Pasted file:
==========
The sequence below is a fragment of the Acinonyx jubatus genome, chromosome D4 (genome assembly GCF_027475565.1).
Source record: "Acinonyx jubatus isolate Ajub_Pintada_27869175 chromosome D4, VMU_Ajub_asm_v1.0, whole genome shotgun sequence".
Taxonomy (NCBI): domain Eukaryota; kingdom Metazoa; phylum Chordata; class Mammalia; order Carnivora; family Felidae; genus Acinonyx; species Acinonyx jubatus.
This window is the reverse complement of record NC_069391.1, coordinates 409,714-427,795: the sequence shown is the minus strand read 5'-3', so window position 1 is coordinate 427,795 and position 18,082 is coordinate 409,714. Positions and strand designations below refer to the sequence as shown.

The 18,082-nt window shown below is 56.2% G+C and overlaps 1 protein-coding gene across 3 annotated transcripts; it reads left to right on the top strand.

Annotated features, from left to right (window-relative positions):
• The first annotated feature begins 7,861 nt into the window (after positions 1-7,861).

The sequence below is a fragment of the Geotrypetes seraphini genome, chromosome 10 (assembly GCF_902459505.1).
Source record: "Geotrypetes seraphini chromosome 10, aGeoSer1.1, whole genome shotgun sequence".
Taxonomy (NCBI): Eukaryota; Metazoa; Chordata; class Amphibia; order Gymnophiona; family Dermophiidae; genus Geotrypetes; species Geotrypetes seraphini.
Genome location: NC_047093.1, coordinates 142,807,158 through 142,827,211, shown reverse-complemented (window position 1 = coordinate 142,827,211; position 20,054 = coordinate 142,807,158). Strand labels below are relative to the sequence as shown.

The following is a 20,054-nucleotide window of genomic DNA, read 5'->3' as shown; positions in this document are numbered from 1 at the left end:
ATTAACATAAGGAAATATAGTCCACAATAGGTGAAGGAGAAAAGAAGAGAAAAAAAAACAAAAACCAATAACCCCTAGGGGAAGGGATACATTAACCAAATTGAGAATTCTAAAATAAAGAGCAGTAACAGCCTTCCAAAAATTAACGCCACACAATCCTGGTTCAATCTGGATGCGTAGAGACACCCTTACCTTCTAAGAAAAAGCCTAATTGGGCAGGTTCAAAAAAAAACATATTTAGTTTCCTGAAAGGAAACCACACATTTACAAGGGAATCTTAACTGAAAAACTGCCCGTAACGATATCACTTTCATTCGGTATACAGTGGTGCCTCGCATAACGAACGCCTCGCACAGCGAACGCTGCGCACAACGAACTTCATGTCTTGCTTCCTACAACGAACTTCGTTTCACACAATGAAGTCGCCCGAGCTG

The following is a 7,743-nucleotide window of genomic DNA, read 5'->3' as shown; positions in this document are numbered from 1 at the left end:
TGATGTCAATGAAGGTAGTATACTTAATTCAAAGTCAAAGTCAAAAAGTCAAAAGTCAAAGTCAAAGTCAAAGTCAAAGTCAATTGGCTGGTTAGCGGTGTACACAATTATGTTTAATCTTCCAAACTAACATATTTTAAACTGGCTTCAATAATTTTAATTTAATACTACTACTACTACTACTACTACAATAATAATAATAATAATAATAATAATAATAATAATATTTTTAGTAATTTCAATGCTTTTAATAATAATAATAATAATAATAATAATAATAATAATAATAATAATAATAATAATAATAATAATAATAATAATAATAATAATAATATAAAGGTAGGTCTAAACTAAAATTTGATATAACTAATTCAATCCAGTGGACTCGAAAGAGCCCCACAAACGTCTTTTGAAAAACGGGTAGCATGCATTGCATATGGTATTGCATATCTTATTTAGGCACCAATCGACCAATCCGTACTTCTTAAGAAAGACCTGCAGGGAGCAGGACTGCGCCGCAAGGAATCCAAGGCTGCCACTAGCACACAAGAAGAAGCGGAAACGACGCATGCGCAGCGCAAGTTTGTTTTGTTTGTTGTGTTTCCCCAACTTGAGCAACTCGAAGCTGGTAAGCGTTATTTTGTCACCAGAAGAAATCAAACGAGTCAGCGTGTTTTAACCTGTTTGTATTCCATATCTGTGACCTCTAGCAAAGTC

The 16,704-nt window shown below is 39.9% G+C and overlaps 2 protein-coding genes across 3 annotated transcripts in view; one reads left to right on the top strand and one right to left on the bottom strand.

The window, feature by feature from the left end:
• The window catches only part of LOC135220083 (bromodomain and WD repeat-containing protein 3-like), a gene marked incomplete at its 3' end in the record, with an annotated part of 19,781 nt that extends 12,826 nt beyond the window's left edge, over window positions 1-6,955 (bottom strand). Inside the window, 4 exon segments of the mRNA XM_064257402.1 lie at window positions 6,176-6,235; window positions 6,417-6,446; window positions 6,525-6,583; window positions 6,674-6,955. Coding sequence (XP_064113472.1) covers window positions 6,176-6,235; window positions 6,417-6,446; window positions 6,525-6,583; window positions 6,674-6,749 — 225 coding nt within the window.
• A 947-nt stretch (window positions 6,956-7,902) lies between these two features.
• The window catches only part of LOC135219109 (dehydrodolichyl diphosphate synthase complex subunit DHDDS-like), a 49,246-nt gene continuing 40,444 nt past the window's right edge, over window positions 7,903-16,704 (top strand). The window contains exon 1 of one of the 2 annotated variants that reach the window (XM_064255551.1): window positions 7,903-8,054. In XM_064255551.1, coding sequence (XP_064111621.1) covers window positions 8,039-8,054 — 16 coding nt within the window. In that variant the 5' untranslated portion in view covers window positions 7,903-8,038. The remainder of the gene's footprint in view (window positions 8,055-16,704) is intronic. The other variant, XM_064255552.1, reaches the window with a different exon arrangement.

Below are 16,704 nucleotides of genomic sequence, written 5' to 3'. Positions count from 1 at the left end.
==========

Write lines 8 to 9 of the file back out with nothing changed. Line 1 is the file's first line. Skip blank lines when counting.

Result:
The sequence below is a fragment of the Geotrypetes seraphini genome, chromosome 10 (assembly GCF_902459505.1).
Source record: "Geotrypetes seraphini chromosome 10, aGeoSer1.1, whole genome shotgun sequence".